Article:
The daily musings of a substitute teacher in East Central Illinois.

Teaching Strategies: Hump Day

Today is Wednesday. For reasons not quite clear to me, this day is generally known as Hump Day. I find it a somewhat annoying term, and yet I see it all around me. Perhaps that is why I find it annoying. Who knows for sure. When I was serving a two-year mission for my church, there was a common way of describing periods of the mission: first entering the mission field (as we called it) was the Bump. Six months later was something or other that was never defined often enough for me to remember. One year in was the Hump. 18 months in was the Slump, when the missionaries began to think about going home. And at the end was the Trunk, when the bags were packed and the missionary went home. Fortunately, we don’t break down the work week that much. Our society is content to focus on the middle of the week, which we seem to dread while also looking forward to it.

I guess I am fortunate enough to find myself in a profession that allows me to enjoy what I do every day. Yeah, I get tired at times, but I still love my job. I look forward to each day. I hope someone will smack me when I start counting down the days until the end of the week. I don’t have a problem with counting the days until a break or until the end of the school year. But spending all of your time looking forward to the weekend? That seems a bit counter-productive.

Which is why I write about this as a teaching strategy. The strategy isn’t actually Hump Day, of course. Nor is it the recognition of the concept or the use of the term. Rather, it is the opposite. One of the most important things a teacher can do is to simply love coming to work, each and every single day. I’ve met the teachers who are their to do their jobs, as they think of it. And I’ve met the teachers who understand that their jobs are a lot more than what the contract says. I watched Mr. Holland’s Opus yesterday, and I think that this scene captures beautifully what I am talking about:


Fortunately for the music students at John F. Kennedy High School, Mr. Holland learned:


So the next time you find yourself thinking of Hump Day and then looking forward to the weekend, just remember: the teachers who rush to the parking lot with gusto as soon as their work day is over are rarely the teachers for whom after-school assemblies are planned and former students come back 30 years later to celebrate.


6 responses

  1. The reason I hate that movie is that Holland surrendered his true passion and taught because he had no choice. He didn’t “learn” anything as you say. He gave up. And then, at the end, when his great composition is showcased it was a paltry and repetitive piece of tripe. The great ugly bitter irony of that film is that the man had a dream but nothing with which to ever accomplish the dream. He taught because he was a coward and ultimately a failure. Rather than being a great inspirational story, that film is a slap in the face of anyone who ever wanted to accomplish something real in their lives.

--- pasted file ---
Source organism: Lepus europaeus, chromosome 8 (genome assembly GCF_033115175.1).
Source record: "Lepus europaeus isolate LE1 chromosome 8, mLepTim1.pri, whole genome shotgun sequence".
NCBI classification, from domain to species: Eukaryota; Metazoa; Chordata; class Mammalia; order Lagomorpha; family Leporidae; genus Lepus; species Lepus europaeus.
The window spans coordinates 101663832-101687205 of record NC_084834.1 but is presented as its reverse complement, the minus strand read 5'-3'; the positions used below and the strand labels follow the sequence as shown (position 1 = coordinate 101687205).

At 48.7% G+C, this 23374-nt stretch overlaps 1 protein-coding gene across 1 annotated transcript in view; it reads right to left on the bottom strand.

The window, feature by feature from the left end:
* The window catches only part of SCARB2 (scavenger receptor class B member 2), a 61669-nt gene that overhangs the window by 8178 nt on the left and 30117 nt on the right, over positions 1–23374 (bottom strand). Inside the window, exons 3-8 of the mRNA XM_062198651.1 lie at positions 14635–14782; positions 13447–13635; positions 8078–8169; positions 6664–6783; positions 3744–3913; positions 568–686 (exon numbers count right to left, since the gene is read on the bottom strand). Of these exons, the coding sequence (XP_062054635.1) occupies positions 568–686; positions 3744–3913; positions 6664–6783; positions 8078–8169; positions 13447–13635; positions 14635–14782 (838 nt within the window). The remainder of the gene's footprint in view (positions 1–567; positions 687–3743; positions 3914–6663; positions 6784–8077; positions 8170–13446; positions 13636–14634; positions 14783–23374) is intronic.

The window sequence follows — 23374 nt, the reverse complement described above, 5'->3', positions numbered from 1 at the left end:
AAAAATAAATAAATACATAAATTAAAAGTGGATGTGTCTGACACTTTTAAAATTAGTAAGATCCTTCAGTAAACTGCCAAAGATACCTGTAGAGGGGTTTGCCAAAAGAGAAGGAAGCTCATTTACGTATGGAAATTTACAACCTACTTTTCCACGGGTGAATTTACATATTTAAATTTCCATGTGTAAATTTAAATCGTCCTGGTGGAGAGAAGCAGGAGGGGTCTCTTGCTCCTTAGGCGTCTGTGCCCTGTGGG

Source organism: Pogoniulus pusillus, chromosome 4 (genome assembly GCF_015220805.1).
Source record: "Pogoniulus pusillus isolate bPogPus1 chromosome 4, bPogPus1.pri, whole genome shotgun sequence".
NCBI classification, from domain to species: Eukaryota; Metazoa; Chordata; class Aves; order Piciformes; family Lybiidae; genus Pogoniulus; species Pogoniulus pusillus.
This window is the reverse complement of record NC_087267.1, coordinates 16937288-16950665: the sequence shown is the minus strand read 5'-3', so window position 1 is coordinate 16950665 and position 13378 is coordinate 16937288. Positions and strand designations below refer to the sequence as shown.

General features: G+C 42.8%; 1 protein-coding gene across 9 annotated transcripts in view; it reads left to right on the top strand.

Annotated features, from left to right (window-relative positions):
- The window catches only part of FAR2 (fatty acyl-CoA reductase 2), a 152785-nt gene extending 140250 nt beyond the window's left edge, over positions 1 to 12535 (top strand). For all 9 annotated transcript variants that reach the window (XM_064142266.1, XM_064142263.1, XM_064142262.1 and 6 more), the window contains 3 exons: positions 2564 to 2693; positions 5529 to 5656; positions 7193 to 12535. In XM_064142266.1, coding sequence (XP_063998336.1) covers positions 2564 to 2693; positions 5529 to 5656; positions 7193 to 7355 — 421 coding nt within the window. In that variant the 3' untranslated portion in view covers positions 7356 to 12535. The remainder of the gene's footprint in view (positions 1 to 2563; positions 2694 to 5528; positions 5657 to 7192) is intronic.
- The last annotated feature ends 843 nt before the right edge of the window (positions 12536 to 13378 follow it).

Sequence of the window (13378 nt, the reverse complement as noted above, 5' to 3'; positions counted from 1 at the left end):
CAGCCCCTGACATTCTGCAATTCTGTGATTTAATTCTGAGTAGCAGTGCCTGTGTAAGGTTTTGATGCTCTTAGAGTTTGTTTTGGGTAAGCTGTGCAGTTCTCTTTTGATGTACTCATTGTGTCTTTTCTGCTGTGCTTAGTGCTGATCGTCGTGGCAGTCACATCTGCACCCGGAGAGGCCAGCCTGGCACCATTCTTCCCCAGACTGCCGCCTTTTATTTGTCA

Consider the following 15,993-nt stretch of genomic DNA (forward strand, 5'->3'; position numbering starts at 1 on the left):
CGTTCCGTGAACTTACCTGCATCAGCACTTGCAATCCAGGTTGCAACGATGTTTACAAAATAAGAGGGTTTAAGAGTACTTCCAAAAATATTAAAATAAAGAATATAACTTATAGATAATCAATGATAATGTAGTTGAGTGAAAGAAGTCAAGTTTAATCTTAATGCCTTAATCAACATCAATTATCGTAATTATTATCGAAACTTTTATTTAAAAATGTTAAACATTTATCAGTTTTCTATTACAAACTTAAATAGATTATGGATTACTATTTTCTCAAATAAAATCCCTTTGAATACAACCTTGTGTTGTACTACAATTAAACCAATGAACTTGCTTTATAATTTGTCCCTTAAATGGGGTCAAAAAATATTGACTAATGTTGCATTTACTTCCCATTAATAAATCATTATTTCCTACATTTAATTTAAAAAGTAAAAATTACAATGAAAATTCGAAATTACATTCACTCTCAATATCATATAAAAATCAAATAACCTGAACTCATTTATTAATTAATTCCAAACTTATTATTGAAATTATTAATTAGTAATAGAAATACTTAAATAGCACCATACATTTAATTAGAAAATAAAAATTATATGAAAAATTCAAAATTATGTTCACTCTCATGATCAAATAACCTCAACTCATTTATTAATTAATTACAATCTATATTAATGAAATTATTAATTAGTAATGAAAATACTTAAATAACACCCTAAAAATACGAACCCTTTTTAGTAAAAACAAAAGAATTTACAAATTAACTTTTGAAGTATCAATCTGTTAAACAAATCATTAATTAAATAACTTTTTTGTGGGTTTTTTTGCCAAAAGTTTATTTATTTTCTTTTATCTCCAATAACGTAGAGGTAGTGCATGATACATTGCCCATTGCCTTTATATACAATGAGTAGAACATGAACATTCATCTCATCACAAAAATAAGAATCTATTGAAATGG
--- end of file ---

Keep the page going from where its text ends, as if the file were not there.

March 24, 2011 at 9:15 am

  2. You are free to hold that opinion, but I completely disagree with you. It is one of my favourites because Glenn Holland gives up one dream (becoming a rich and famous composer) as he recognises a different passion, sharing his love for music with others.

    To label a man a coward and a failure because he does not doggedly hang on to one thing is patently absurd and ridiculous. Yes, Glenn Holland entered education as a fall back to pay the bills until he could do something else. But then he realised that he needed to continue working to care for his wife and child. There is an amazing moment in the film where he suddenly understands how to share his passion for music for his students.

    He never gave up his passion for music. He only gave up his young man’s wish to be a rich and famous composer. Also, I take it as an ultimate insult for you to insinuate that a man who taught passionately for 30 years did not accomplish “something real” in his life. Whether that is what you intended or not is irrelevant; it is what you said. How said that a man who himself has been an educator for decades would dare say that a life dedicated to education and sharing one’s passion is a life wasted. Shame on you, sir.

    March 24, 2011 at 10:17 am

  3. Remember we’re talking about a movie, so don’t get your panties in a wad. Bear in mind also I have not watched (indeed have refused to watch) this film since it first came out.

    That said, Holland wanted to compose music but did not pursue that passion. I don’t know that he wanted to be rich or famous. The constraints of his family’s situation (as you say) caused him to fall back on teaching. We all have to make concessions. Still, the concessions rankle those who must make them.